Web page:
The National Peace Council's (NPC) main focus area is peace education. Through training, workshops and seminars, NPC tries to explain to the participants that in Sri Lanka there are different ethnicities living with different histories, stories, interests and aspirations, and how these different aspirations and interests, when difficult to meet, leads to the conflict. Also NPC finds that to enable people to internalise what they learn intellectually, there has to be face-to-face interactions between different ethnic groups. Accordingly they do inter-cultural and inter-ethnic exchange programmes. NPC believes that this is one of the best ways to understand that it is possible for people to live together with their different interests. These activities focus on the community level and aim to reach individuals.
In addition, NPC engages in advocacy that reaches the entire society and international community through its media unit, using publications, interviews and journals. In the workshops NPC reaches the community level leaders who are the opinion makers at community level. And they form district level and regional level committees, composed of these civil society actors, religious leaders and politicians who provide leadership to peace activities at the local level.
Given the current situation of the national peace process of Sri Lanka, NPC sees its relevance at a symbolic level. As they see it, it is very difficult to contribute to the larger peace process when the government of the country is adopting a negative stance to the work NPC does. This leads NPC’s role to be marginalised, relegated to a small level. As NPC’s vision of peace is not shared by the government, NPC has a symbolic presence at the moment, striving to keep the discourse on peace alive. This is perceived as being significant as otherwise the peace discourse stands the risk of totally dying out. Thus, NPC sees value in keeping the discourse alive in the present circumstances and keeping continuity among those who are already working involved through trust building and accommodation of each other's interests.
• Even at the height of the war NPC was able to mobilise hundreds of community leaders to publicly give their name to sign a petition saying that there is a better way to resolve the conflict than the war. These were published in the national newspapers several times.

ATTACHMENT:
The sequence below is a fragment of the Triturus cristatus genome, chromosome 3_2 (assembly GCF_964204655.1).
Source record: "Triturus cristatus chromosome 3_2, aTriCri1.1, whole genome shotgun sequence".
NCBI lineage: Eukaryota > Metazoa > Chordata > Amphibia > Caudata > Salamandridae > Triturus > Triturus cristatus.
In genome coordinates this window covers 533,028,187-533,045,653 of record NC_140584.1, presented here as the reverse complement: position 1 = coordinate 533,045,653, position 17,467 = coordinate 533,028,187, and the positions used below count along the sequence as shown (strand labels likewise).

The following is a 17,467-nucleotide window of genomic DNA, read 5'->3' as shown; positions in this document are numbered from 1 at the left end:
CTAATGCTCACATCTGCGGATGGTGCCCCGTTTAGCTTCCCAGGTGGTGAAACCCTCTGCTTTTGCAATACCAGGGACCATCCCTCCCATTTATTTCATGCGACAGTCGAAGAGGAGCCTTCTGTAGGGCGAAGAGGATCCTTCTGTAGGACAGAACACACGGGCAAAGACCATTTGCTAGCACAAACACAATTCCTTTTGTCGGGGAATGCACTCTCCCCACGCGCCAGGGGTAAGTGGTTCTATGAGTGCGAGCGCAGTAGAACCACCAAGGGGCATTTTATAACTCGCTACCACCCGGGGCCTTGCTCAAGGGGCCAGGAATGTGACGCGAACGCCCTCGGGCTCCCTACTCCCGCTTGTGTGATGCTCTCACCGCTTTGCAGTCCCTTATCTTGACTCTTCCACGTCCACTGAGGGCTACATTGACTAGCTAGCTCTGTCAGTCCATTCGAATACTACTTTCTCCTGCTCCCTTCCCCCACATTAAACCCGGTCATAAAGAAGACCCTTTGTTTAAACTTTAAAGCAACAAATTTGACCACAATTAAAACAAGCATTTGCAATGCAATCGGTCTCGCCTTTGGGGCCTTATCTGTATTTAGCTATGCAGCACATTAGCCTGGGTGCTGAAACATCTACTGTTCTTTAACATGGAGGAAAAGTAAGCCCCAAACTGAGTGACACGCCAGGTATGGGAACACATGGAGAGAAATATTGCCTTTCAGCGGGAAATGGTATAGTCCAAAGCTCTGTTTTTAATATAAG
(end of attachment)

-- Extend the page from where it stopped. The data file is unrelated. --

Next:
• NPC has created a network of committed activists throughout Sri Lanka. NPC has 'district networks' in most areas of the country, including north and east. These have been set up and functioning successfully for the last several years.
• As the Executive Director of the NPC Dr Jehan Perera has already received three international awards:
- Japan: Sakai Peace Price – 2008
- Sweden: Non Violence Award 2007
- India; interfaith harmony foundation of India. 2006
• NPC started publishing a monthly news paper in 2009 which they send to the libraries and sell copies.
NPC learning points
It is important to maintain a balance through out all work for peace: If we are building bridges between the communities we need to maintain the trust of all the groups. So we need to take all the groups with us. In a way we (NPC) have been labelled, as pro-Tamil, LTTE and anti-government. Once the label is there it is very difficult to get rid of it and it makes NPC’s work difficult. These labels are intensified at times like this when the government is strongly against our vision.
In peace work there is a tendency to downplay hard issues like human rights violations because people want to maintain good relations with everyone. But these need to come to the fore because otherwise those wrongs will never be corrected.
“Filling in the gaps of what the government is doing is much easier than opposing the government. But sometimes you have to do it. This is one of those times.” Dr Jehan Perera, Executive Director, NPC. 17 September 2010.